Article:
The next section describes the Christian teaching on religious freedom. The bishops reference not papal documents but a recent, non-Catholic, American hero: Dr. Martin Luther King, who in his famous 1963 “Letter from a Birmingham Jail,” stated that the “goal of America is freedom” and described how an “unjust law” — a law that does not “square with the moral law or the law of God” — is “no law at all.” That’s what gave him and the Civil Rights movement the courage to resist the unjust Jim Crow laws.
The bishops boldly call Catholic Americans to the same type of courageous resistance. “It is a sobering thing,” they write, “to contemplate our government enacting an unjust law. An unjust law cannot be obeyed. In the face of an unjust law, an accommodation is not to be sought, especially by resorting to equivocal words and deceptive practices,” like — they were too charitable to note — the president sought to do in February with regard to the HHS mandate. In a robust, clear summons indicative of the seriousness of the issue and its consequences, they state, “If we face today the prospect of unjust laws, then Catholics in America, in solidarity with our fellow citizens, must have the courage not to obey them.” They stress, “No American desires this. No Catholic welcomes it. But if it should fall upon us, we must discharge it as a duty of citizenship and an obligation of faith.”
The bishops then describe that religious liberty in many other parts of the world, where Christians are being imprisoned and killed, is in “much greater peril” than here, but added the somewhat obvious point, “If religious liberty is eroded here at home, American defense of religious liberty abroad is less credible.”
Seventh, the bishops call the entire Catholic community in the United States to action. The goal, they say, “nothing more than that our God-given right to religious liberty be respected, nothing less than that the Constitution and laws of the United States, which recognize that right, be respected.” They call on an engaged and articulate laity to “impress” upon elected representatives the importance of continued protection of religious liberty; on public officials to note that protecting religious liberty “ought not to be a partisan issue,” and that “great non-partisan effort” is needed to protect it; on Catholics in Catholic social institutions to “hold first, stand fast, and to insist upon what belongs to you by right as Catholics and Americans” if the government seeks to get them to betray their conscience and faith; on priests to have the “courage and zeal” to give a suitable catechesis on religious liberty; on those who drive the culture to “use their skills and talents in defense of our first freedom”; and on bishops to be “bold, clear, and insistent in warning against threats to the rights of our people.” In short, they are trying to raise up “all the energies the Catholic community can muster.”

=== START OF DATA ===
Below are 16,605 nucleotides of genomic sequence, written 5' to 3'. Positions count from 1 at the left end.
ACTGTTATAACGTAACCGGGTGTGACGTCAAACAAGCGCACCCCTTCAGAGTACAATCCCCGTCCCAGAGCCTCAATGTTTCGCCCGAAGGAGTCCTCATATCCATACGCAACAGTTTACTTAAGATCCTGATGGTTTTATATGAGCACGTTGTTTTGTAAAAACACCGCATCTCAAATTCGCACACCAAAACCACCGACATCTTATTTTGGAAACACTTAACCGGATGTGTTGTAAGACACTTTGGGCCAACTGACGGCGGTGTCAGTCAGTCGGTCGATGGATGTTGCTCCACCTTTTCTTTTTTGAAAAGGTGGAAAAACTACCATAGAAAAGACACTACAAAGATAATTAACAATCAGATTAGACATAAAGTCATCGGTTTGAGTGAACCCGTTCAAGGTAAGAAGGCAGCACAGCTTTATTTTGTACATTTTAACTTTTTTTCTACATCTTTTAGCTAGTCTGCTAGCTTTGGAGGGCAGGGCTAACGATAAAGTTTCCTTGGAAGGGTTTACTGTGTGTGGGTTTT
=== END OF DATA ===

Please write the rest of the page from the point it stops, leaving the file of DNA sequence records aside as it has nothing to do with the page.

They conclude by turning to the first response faithful Catholics should have to any crisis: prayer. The bishops urge all Catholic Americans to an “intensification of your prayers and fasting for a new birth of freedom in our beloved country.” And they propose a “fortnight of freedom,” two weeks of urgent prayer for religious liberty, beginning on June 21, the vigil of the feast of the great heroes of conscience, SS. Thomas More and John Fisher, and extending through Independence Day, a day on which we all remember and thank God for our basic, inalienable freedoms. They envision this fortnight as a “great hymn of prayer for our country,” a “special period of prayer, study, catechesis and public action” that will “constitute a great national campaign of witness for religious liberty.”
By their document on “our first, most cherished liberty,” the bishops have already gotten this period of prayer, study, catechesis and public action off to a good start.